Valencia and Chef Ortega both predict that some of next year's most-coveted wines will come from the region Valle de Guadalupe, which one Forbes article called "The Napa Valley of Mexico."

According to Esparza, “Gradually, over a score of years, Mexican wines slowly entered the US marketplace, catching up to the Baja gastronomy wave that touched down around 2010. Crisp, mineral sauvignon blancs and savory rosés are popular with Alta California chefs and modern taquerias, while light red blends are showing up on menus to pair with steak tacos on heirloom corn tortillas and lamb neck tamales. Baja wines are beginning to lead the cuisine stateside as they have for decades in the Valle de Guadalupe.”

3. Plant-Based Swaps in Traditional Dishes

One of the general trends that Chef Sánchez pointed out was a shift towards vegetarian-friendly cooking, and a growing general focus toward more plant-based foods.

What's more, Chef Zepeda predicts that "people will use more local vegetables in traditionally meat-centric dishes." Case in point: Chef Sánchez's homemade tamales with queso fresco and "carnitas" that's actually made from jackfruit, which has a texture that's similar to pulled pork when cooked, and Cacique Queso Fresco.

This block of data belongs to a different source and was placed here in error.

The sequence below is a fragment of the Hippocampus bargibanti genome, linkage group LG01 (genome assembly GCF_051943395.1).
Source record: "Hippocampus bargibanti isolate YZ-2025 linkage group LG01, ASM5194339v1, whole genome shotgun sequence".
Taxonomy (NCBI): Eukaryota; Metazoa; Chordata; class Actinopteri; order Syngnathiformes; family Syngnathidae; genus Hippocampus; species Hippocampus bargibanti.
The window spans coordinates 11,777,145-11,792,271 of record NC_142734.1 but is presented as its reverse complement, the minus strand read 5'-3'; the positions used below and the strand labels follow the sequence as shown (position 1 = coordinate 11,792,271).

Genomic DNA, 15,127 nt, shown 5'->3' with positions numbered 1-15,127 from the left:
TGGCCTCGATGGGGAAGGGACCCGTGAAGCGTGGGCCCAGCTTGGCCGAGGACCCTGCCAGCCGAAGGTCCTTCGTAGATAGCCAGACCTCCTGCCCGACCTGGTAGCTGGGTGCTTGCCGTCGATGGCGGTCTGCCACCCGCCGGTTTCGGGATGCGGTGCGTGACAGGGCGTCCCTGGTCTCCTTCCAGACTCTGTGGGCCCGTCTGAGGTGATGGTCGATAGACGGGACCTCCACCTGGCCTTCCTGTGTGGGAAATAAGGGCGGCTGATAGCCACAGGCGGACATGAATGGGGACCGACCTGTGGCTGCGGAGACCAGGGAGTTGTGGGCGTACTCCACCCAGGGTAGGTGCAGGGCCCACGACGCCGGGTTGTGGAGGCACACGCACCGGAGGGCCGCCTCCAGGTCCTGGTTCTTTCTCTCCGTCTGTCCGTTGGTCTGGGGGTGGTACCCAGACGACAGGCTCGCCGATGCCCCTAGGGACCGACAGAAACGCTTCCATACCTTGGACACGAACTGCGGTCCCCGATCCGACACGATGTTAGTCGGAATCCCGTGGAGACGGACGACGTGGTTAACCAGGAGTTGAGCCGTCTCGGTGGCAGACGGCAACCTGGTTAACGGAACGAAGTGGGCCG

4. Pulque, Tepache & Mexican Whiskeys

Another trend to keep an eye out for: traditional Mexican spirits and drinks, like pulque (an ancestor of tequila and mezcal that's made from the fermented sap of the agave plant), tepache (a drink made by fermenting pineapple with water, sugar, and spices), and Mexican whiskeys (which Valencia recommends enjoying neat or on ice, like in his trend-inspired Chorizo Old Fashioned recipe).

5. Nixtamalization

One of the most-mentioned trends across panelists was the revival of time and labor-intensive traditional techniques, and the ways in which young chefs might apply them to modern dishes. A big one, Chef Sánchez predicts, will be nixtamalization: a process in which corn is dried and treated with a calcium hydroxide solution that loosens the hulls from the kernels. Then, the corn can be dried, ground, and used to make anything from fresh tortillas to tamales.

Which trend are you most excited about? Tell us in the comments below!

We've partnered with Cacique—family-owned makers of quality Mexican cheeses, chorizos, cremas, and more—to celebrate Hispanic Heritage Month by showcasing what's next in Mexican cuisine. From plant-based recipes to traditional cooking techniques, we're excited to show you how to bring these delicious Mexican food trends into your kitchen.